Do I have a realistic chance of becoming the face of a franchise’s fan base in my lifetime?
After watching these chill bros ‘go viral’ for sitting in two courtside seats, I am left trying to reevaluate my goals and expectations as a fan. Part of me feels jealous of their newfound 15,000 pageviews of fame. Los Angeles has Jack Nicholson. New York has Spike Lee. Detroit now has two random dudes who dress like suburban swag tweens.
‘Being a fan’ can turn into a competitive experience, where we are all eager to showcase our devotion and commitment to our chosen team. The majority of us compensate by reading every possible long tail analysis article about the team. Our opinions are annoyingly informed. However, if you are wealthy, you are able to purchase the holy grail of fandom: season tickets in a seat that you don’t have to reach via ‘walk of shame.’ Without premium seats, you don’t have the opportunity to leave your impact on the game, whether it is by heckling an overweight player or making a sign that provides LOL-able commentary. You actually have to pay for the opportunity to have a priceless experience.
And yet, it seems more difficult than ever to get people to pay to be ‘just another face in the crowd.’ Why would you pay to provide the background landscape on the home viewer’s HD television? Upcoming generations no longer value the social currency equated with ‘just being there,’ because we are allegedly already everywhere with the power of hashtags, 4G wireless networks, and enslaved content publishers. If you’re going to show up, everyone just wants to have the opportunity to broadcast their VIP experience via one of those Facebook photo posts where the lucky fan stands that close to the court and smiles in his Lakers jersey. Then, as the thumbs-ups and the ‘I CAN’T BELIEVE YOU’RE SO CLOSE. SO JEALOUS’ and the ‘Say what’s up to Kobe’-s start rolling in, the fan is happier to exist as a VIP on social media than to roll as a VIP in the actual stadium.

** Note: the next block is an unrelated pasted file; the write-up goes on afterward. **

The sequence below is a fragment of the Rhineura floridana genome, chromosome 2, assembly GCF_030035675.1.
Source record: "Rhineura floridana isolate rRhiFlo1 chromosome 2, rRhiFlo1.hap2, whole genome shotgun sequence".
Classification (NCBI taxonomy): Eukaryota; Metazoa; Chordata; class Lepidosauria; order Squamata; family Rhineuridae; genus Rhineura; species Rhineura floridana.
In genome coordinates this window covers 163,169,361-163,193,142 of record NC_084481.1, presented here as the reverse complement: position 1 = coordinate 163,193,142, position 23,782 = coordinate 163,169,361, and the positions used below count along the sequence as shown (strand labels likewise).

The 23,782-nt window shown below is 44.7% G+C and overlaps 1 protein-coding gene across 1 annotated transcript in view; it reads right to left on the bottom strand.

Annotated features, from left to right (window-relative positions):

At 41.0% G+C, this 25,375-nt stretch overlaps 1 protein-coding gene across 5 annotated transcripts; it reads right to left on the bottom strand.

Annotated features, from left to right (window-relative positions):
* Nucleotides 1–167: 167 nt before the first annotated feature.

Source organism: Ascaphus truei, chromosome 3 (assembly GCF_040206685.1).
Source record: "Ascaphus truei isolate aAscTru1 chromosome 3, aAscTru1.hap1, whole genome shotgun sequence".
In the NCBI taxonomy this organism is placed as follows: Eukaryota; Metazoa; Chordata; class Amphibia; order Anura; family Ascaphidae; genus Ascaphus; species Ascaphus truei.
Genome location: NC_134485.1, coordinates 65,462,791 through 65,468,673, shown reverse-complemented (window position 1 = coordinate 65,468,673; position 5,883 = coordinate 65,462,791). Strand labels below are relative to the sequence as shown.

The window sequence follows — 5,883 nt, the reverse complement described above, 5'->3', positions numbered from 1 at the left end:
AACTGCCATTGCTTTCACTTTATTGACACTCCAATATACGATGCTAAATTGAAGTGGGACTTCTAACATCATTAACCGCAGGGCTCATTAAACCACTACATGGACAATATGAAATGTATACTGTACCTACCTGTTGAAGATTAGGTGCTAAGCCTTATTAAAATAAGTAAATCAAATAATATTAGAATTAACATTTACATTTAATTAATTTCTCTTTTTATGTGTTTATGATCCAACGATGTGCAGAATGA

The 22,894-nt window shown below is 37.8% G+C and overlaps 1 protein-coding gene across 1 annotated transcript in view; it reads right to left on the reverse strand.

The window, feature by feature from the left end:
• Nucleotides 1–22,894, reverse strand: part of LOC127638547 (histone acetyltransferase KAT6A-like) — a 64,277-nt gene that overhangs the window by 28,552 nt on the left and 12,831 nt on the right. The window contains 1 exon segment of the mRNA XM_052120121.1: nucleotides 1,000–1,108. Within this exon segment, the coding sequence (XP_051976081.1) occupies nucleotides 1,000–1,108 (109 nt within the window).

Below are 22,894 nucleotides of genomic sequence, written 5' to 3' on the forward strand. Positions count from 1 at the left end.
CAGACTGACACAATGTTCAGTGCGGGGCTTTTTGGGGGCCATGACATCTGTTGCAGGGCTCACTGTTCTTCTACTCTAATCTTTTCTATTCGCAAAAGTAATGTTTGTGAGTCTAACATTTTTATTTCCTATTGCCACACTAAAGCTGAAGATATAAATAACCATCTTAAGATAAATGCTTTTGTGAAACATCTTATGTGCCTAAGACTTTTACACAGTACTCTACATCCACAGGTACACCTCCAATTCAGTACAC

Attending a live sporting event forces consumers to analyze a monetary and emotional break-even point. Is it really worth it for mass-market suburbanite families to make the trip all the way to the stadium in order to watch some meaningless, a la carte regular-season game from the upper level? After the team jogs through the motions, a bad basketball game can turn into an almost dehumanizing consumer experience. You feel as if you’ve been ‘taken to the cleaners’ by the franchise. Both experiences are sad for similar reasons. In the days of leagues that are looking to build ‘parity’ into collective bargaining agreements and building compressed schedules that ensure lousy play, it is easier to have a relationship from an arm’s-length distance to your favorite team.
Sure, I know that when there is an important game, it can be a special feeling to ‘be in the building,’ but sometimes I find myself feeling more comfortable watching the game on TV, refreshing social networks so I can feel like I am monitoring the conversation as it happens. I can’t imagine reading a snarky tweet from a parody Twitter account after the game because it just resonates more while everyone is watching. It seems as if the identifiable community is no longer found in the bleachers, but in the cloud, talking about the game. We find ourselves more able to empathize with text on a glowing laptop screen than with the halfhearted cheers of miserable and/or misled fans.
I remember when I was young and I felt excited thinking about how a fan can impact a game. I thought that maybe one day, I could be one of those people who cared enough to attend every game, sit close, and cheer loud. Then, when you get older, you start to witness the typically inverse relationship between the proximity of your seat to the court versus the level of genuine rooting interest. There’s just something sad in thinking about a lower-middle-class 10-year-old boy ‘banished’ to the upper deck while some rich dude’s friend who is in town on business gets to go to the game. Somehow we all turn into post-reverse-classists who assume that basically no one should be allowed to watch live sports from nice seats. We are the other 99 percent of sports fans.
But maybe the Detroit Chill Bros will give us hope that one day we can purchase the right to be an authentic fan. While there are more ways than ever to connect to the game, there are fewer opportunities to immerse yourself in the purest sense of fandom.
Until then, I am stuck in the other 99 percent, agonizing about paying for parking in a distant lot, concession stand prices, and refusing to see myself in the face of the average guy I have to sit next to.
I miss the days when we smeared ice cream on our faces for the love of the game, not to go viral.
Carles is a staff writer for Grantland. He also created the authentic content farm HIPSTER RUNOFF.
Previously from Carles:
The Mediocre Quarterback and You
Consuming Sports in Our Crowded Meme Economy
Galaxy-Red Bulls Preview: Goodbye David Beckham?
Does Coldplay’s Mylo Xyloto Sound Enough Like Coldplay?
Ryan Adams’ New Album: Too Coherent
Metals and Feist’s Escape From the Mainstream
The Buzzworthy NFL
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